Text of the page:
Fluctuations in spacetime itself at the quantum scale get stretched across the Universe during inflation, giving rise to imperfections in both density and gravitational waves. Image credit: E. Siegel, with images derived from ESA/Planck and the DoE/NASA/ NSF interagency task force on CMB research.

But inflation is particularly interesting when it comes to the question of spatial curvature. There were originally three fine-tuning problems that served as motivation for it:

  1. The fact that the Universe was the same exact temperature in all directions to 99.99%+ accuracy, despite those distant regions not having time to exchange information. (The horizon problem.)
  2. The fact that the Universe was observed to have zero spatial curvature (less than 0.25% today), despite the wide variety of possibilities that would lead to a habitable Universe today. (The flatness problem.)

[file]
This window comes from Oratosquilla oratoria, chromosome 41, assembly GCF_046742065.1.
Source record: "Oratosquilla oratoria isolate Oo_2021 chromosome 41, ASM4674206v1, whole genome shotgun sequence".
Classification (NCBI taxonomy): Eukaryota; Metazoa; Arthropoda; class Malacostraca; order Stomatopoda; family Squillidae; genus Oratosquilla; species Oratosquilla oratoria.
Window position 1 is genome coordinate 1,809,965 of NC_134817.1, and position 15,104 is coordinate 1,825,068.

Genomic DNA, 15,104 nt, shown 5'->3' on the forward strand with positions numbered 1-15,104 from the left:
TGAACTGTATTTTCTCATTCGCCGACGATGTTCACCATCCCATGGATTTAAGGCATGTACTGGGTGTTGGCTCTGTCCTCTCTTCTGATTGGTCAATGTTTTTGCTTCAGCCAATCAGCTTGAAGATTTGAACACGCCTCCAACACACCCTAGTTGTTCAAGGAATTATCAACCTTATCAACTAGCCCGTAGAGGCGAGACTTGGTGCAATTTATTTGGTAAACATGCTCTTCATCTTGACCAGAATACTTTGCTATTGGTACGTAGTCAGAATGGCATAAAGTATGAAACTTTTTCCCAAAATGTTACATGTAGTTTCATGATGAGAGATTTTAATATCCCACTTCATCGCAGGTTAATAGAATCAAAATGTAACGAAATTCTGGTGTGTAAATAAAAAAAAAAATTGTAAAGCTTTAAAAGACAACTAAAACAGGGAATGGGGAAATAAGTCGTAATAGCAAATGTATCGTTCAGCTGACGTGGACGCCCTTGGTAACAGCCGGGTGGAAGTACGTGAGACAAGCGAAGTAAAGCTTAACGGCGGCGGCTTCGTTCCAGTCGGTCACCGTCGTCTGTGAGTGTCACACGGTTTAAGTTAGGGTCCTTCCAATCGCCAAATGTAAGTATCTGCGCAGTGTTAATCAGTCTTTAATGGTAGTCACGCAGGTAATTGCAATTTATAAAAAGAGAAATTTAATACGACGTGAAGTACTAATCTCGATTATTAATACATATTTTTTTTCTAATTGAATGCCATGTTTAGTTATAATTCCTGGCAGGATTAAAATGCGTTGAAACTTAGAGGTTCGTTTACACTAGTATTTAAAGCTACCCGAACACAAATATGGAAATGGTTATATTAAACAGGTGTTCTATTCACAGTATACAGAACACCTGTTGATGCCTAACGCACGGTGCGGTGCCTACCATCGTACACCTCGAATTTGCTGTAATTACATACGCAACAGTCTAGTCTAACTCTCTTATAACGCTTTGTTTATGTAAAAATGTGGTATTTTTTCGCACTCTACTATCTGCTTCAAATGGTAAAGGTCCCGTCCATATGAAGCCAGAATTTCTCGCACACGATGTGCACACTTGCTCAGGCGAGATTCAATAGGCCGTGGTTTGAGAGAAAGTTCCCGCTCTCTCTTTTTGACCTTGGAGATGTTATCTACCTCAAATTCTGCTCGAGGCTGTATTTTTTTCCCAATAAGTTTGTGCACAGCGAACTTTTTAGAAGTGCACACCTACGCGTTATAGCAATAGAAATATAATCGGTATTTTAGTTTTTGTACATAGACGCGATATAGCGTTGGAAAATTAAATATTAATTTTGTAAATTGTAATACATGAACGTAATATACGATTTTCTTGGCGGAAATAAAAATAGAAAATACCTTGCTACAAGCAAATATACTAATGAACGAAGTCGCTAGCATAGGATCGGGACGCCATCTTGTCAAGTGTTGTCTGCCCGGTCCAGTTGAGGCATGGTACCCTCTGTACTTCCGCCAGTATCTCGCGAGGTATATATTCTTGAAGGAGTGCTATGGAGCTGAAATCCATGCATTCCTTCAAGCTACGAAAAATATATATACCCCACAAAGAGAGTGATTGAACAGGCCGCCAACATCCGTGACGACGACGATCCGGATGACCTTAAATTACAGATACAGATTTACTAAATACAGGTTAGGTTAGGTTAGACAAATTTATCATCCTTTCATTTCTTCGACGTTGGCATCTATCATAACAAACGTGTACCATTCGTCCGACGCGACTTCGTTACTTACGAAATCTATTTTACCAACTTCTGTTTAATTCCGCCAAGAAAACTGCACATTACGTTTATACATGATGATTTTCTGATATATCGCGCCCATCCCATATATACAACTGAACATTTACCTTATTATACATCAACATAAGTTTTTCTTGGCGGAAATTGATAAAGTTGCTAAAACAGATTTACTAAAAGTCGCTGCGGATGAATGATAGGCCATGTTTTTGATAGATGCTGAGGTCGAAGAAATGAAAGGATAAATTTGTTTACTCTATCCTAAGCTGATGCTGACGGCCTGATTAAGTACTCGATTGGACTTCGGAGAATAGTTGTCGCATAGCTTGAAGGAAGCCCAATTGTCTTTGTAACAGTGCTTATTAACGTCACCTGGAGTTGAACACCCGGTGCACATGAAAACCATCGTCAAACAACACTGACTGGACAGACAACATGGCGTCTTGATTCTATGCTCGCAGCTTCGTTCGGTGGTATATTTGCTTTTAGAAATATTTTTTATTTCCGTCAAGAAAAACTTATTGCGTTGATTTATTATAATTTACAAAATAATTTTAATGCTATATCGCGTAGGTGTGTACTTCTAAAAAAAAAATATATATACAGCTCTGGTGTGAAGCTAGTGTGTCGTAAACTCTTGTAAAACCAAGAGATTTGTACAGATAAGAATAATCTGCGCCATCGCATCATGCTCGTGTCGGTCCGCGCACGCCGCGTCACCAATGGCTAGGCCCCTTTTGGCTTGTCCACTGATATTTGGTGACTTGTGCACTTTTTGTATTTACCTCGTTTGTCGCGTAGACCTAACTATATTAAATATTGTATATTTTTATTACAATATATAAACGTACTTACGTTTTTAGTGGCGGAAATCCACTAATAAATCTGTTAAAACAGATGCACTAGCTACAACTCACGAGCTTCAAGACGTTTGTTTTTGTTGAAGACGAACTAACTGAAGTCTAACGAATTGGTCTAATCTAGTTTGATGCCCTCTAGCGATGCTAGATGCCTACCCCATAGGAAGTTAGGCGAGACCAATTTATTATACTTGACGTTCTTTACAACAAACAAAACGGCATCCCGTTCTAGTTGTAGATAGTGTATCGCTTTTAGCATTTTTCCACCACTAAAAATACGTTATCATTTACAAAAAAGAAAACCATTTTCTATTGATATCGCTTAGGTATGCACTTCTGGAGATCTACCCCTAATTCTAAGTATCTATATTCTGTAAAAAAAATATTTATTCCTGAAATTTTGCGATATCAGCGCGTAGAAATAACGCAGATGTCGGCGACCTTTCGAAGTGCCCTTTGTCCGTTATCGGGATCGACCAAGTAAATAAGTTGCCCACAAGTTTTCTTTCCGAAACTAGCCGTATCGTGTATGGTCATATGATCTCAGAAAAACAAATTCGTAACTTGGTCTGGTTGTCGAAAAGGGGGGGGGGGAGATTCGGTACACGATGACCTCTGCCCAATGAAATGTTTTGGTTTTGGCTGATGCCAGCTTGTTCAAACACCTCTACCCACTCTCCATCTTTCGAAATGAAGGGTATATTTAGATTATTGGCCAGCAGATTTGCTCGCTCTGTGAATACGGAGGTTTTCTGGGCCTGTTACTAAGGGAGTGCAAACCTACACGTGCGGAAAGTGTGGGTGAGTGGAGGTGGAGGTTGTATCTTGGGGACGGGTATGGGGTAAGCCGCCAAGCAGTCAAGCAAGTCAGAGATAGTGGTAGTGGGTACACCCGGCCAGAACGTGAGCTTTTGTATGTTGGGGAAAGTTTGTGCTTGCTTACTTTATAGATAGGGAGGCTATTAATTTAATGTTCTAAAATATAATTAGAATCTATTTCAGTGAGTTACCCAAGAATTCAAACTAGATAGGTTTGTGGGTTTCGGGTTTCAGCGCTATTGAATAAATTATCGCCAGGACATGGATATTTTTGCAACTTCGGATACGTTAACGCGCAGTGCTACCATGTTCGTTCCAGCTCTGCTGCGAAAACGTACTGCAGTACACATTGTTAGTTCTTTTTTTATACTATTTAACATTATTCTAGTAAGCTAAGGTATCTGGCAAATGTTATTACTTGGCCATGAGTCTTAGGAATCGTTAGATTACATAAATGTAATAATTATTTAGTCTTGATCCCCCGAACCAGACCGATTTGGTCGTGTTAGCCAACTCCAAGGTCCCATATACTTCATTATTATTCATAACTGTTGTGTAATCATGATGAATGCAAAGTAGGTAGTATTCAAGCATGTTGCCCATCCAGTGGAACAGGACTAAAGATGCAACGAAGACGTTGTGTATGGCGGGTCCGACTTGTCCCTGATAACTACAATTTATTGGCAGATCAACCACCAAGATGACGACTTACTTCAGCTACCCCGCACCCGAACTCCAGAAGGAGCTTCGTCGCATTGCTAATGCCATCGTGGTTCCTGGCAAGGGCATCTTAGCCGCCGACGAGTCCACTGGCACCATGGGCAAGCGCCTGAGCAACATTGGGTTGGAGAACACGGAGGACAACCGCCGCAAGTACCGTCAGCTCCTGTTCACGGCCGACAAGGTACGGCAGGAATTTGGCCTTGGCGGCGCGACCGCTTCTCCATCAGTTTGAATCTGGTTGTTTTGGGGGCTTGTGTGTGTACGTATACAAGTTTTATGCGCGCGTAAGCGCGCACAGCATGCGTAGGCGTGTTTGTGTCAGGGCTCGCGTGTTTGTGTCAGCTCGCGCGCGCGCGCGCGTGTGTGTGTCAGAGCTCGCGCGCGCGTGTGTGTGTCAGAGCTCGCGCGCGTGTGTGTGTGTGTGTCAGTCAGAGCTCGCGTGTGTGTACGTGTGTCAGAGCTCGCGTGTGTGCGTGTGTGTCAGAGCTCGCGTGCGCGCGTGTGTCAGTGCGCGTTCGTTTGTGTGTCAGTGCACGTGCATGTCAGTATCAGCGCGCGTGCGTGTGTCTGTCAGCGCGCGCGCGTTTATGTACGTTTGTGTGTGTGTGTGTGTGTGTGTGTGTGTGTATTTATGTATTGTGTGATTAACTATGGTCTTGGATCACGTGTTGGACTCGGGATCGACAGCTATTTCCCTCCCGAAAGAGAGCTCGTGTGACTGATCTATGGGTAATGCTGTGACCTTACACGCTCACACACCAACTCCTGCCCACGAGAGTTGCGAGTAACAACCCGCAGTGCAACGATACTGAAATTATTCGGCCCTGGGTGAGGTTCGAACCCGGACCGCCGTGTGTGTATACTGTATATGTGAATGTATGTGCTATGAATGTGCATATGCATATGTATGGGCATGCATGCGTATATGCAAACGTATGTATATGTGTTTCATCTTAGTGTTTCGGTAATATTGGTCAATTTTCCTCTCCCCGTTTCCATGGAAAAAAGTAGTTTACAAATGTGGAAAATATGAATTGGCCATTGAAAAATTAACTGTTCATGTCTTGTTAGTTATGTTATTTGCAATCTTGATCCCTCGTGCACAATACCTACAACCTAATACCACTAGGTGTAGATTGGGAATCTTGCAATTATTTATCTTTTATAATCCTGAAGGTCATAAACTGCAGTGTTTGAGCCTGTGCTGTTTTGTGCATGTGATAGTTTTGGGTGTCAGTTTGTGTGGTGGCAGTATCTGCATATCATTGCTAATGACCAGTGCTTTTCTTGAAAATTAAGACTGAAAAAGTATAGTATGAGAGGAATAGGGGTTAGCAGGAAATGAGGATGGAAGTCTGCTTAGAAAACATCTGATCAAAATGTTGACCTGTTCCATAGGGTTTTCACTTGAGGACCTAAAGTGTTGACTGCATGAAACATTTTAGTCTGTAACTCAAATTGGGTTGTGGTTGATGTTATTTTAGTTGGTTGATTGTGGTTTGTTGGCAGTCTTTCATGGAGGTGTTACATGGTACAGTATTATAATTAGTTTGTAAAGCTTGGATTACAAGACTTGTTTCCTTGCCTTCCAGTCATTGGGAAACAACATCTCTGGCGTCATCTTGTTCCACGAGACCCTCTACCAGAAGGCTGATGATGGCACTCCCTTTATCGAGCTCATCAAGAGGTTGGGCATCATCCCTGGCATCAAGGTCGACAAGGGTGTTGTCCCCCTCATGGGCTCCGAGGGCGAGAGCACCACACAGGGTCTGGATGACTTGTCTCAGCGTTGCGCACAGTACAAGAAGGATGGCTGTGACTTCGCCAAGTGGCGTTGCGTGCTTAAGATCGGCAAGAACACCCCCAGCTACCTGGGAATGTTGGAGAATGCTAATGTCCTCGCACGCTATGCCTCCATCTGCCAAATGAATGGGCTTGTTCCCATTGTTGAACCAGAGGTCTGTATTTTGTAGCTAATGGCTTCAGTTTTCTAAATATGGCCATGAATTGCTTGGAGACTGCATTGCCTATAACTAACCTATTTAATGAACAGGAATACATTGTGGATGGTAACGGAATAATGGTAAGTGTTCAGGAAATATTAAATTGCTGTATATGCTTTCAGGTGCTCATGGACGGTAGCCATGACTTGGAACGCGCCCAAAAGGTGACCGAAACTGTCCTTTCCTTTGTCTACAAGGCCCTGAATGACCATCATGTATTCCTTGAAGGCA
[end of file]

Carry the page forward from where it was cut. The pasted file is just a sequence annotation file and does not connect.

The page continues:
3. And the fact that there were no high-energy, relic particles that an arbitrarily hot-and-dense Universe would inevitably lead to. (The monopole, or relic, problem.)

The way inflation works is it takes a small patch of Universe where conditions are right for inflation to begin, and then it exponentially stretches that space across the Universe. It takes a small, connected region and spreads its properties out over a region far larger than the observable Universe today. By the time inflation ends and gives rise to the hot Big Bang, it’s indistinguishable from flat.

Inflation causes space to expand exponentially, which can very quickly result in any pre-existing curved space appearing flat. Image credit: E. Siegel (L); Ned Wright’s cosmology tutorial (R).